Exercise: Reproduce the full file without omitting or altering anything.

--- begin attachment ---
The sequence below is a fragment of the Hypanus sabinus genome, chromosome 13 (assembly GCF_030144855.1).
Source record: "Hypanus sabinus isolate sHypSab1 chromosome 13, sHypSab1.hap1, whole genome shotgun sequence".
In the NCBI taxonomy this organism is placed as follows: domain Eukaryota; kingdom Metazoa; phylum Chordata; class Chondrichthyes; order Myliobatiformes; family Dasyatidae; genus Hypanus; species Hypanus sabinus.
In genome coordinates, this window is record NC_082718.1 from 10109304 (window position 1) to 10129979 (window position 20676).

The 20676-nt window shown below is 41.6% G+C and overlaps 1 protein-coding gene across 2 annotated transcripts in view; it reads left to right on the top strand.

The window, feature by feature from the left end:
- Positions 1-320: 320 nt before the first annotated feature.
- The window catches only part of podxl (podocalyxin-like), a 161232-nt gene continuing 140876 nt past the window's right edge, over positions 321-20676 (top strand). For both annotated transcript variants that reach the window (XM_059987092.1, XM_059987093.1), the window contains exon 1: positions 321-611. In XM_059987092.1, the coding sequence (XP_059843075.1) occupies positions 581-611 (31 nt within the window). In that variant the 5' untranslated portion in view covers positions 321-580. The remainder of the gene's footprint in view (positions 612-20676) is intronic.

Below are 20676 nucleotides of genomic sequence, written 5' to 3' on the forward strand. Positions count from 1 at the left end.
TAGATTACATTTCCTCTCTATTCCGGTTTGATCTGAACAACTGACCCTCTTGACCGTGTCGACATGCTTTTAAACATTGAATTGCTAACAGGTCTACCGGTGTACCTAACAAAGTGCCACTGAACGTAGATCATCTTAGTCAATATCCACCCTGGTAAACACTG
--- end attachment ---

The sequence below is a fragment of the Hypanus sabinus genome, chromosome 13 (assembly GCF_030144855.1).
Source record: "Hypanus sabinus isolate sHypSab1 chromosome 13, sHypSab1.hap1, whole genome shotgun sequence".
In the NCBI taxonomy this organism is placed as follows: domain Eukaryota; kingdom Metazoa; phylum Chordata; class Chondrichthyes; order Myliobatiformes; family Dasyatidae; genus Hypanus; species Hypanus sabinus.
In genome coordinates, this window is record NC_082718.1 from 10109304 (window position 1) to 10129979 (window position 20676).

The 20676-nt window shown below is 41.6% G+C and overlaps 1 protein-coding gene across 2 annotated transcripts in view; it reads left to right on the top strand.

The window, feature by feature from the left end:
- Positions 1-320: 320 nt before the first annotated feature.
- The window catches only part of podxl (podocalyxin-like), a 161232-nt gene continuing 140876 nt past the window's right edge, over positions 321-20676 (top strand). For both annotated transcript variants that reach the window (XM_059987092.1, XM_059987093.1), the window contains exon 1: positions 321-611. In XM_059987092.1, the coding sequence (XP_059843075.1) occupies positions 581-611 (31 nt within the window). In that variant the 5' untranslated portion in view covers positions 321-580. The remainder of the gene's footprint in view (positions 612-20676) is intronic.

Below are 20676 nucleotides of genomic sequence, written 5' to 3' on the forward strand. Positions count from 1 at the left end.
TAGATTACATTTCCTCTCTATTCCGGTTTGATCTGAACAACTGACCCTCTTGACCGTGTCGACATGCTTTTAAACATTGAATTGCTAACAGGTCTACCGGTGTACCTAACAAAGTGCCACTGAACGTAGATCATCTTAGTCAATATCCACCCTGGTAAACACTG